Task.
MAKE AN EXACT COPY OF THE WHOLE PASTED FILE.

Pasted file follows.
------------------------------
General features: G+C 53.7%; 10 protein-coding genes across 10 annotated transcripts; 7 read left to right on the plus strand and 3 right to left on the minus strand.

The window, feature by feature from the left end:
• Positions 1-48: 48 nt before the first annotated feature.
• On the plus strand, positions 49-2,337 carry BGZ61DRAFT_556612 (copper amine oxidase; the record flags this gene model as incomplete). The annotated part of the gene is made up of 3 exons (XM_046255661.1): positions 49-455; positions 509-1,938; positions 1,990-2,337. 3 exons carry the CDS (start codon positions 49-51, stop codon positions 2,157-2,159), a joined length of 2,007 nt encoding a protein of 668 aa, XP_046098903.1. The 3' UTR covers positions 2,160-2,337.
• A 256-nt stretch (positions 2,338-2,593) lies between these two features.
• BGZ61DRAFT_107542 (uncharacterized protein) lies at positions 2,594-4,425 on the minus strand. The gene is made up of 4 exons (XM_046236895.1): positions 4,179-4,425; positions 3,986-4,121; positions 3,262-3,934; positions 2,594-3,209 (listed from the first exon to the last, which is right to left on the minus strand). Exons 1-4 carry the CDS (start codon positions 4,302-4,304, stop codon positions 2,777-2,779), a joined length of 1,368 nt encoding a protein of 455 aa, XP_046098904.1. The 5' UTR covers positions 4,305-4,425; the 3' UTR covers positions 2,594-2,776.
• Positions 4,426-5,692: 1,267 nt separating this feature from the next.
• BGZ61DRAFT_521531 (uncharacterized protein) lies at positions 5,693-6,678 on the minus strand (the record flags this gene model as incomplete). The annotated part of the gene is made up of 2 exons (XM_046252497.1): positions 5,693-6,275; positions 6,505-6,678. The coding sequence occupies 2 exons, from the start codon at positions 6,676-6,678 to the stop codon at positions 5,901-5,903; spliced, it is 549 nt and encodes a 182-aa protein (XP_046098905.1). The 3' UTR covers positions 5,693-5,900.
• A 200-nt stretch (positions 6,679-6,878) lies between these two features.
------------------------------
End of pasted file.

General features: G+C 53.7%; 10 protein-coding genes across 10 annotated transcripts; 7 read left to right on the plus strand and 3 right to left on the minus strand.

The window, feature by feature from the left end:
• Positions 1-48: 48 nt before the first annotated feature.
• On the plus strand, positions 49-2,337 carry BGZ61DRAFT_556612 (copper amine oxidase; the record flags this gene model as incomplete). The annotated part of the gene is made up of 3 exons (XM_046255661.1): positions 49-455; positions 509-1,938; positions 1,990-2,337. 3 exons carry the CDS (start codon positions 49-51, stop codon positions 2,157-2,159), a joined length of 2,007 nt encoding a protein of 668 aa, XP_046098903.1. The 3' UTR covers positions 2,160-2,337.
• A 256-nt stretch (positions 2,338-2,593) lies between these two features.
• BGZ61DRAFT_107542 (uncharacterized protein) lies at positions 2,594-4,425 on the minus strand. The gene is made up of 4 exons (XM_046236895.1): positions 4,179-4,425; positions 3,986-4,121; positions 3,262-3,934; positions 2,594-3,209 (listed from the first exon to the last, which is right to left on the minus strand). Exons 1-4 carry the CDS (start codon positions 4,302-4,304, stop codon positions 2,777-2,779), a joined length of 1,368 nt encoding a protein of 455 aa, XP_046098904.1. The 5' UTR covers positions 4,305-4,425; the 3' UTR covers positions 2,594-2,776.
• Positions 4,426-5,692: 1,267 nt separating this feature from the next.
• BGZ61DRAFT_521531 (uncharacterized protein) lies at positions 5,693-6,678 on the minus strand (the record flags this gene model as incomplete). The annotated part of the gene is made up of 2 exons (XM_046252497.1): positions 5,693-6,275; positions 6,505-6,678. The coding sequence occupies 2 exons, from the start codon at positions 6,676-6,678 to the stop codon at positions 5,901-5,903; spliced, it is 549 nt and encodes a 182-aa protein (XP_046098905.1). The 3' UTR covers positions 5,693-5,900.
• A 200-nt stretch (positions 6,679-6,878) lies between these two features.